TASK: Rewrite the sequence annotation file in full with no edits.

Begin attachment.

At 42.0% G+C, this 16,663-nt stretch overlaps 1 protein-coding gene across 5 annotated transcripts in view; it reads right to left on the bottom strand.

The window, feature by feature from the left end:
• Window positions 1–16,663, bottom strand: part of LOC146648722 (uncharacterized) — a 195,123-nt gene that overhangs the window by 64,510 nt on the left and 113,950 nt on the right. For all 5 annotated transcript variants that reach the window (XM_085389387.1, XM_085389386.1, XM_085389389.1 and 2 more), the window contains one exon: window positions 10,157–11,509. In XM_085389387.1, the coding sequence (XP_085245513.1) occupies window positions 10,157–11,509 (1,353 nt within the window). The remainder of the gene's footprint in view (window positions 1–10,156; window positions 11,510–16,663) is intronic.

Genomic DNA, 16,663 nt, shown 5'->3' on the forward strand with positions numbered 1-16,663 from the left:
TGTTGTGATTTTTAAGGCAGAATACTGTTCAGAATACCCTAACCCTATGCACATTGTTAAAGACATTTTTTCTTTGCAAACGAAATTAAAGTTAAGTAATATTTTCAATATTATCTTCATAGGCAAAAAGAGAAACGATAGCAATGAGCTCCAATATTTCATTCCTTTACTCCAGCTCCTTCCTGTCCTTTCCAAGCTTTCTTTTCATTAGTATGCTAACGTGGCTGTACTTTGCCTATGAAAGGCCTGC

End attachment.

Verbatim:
At 42.0% G+C, this 16,663-nt stretch overlaps 1 protein-coding gene across 5 annotated transcripts in view; it reads right to left on the bottom strand.

The window, feature by feature from the left end:
• Window positions 1–16,663, bottom strand: part of LOC146648722 (uncharacterized) — a 195,123-nt gene that overhangs the window by 64,510 nt on the left and 113,950 nt on the right. For all 5 annotated transcript variants that reach the window (XM_085389387.1, XM_085389386.1, XM_085389389.1 and 2 more), the window contains one exon: window positions 10,157–11,509. In XM_085389387.1, the coding sequence (XP_085245513.1) occupies window positions 10,157–11,509 (1,353 nt within the window). The remainder of the gene's footprint in view (window positions 1–10,156; window positions 11,510–16,663) is intronic.

Genomic DNA, 16,663 nt, shown 5'->3' on the forward strand with positions numbered 1-16,663 from the left:
TGTTGTGATTTTTAAGGCAGAATACTGTTCAGAATACCCTAACCCTATGCACATTGTTAAAGACATTTTTTCTTTGCAAACGAAATTAAAGTTAAGTAATATTTTCAATATTATCTTCATAGGCAAAAAGAGAAACGATAGCAATGAGCTCCAATATTTCATTCCTTTACTCCAGCTCCTTCCTGTCCTTTCCAAGCTTTCTTTTCATTAGTATGCTAACGTGGCTGTACTTTGCCTATGAAAGGCCTGC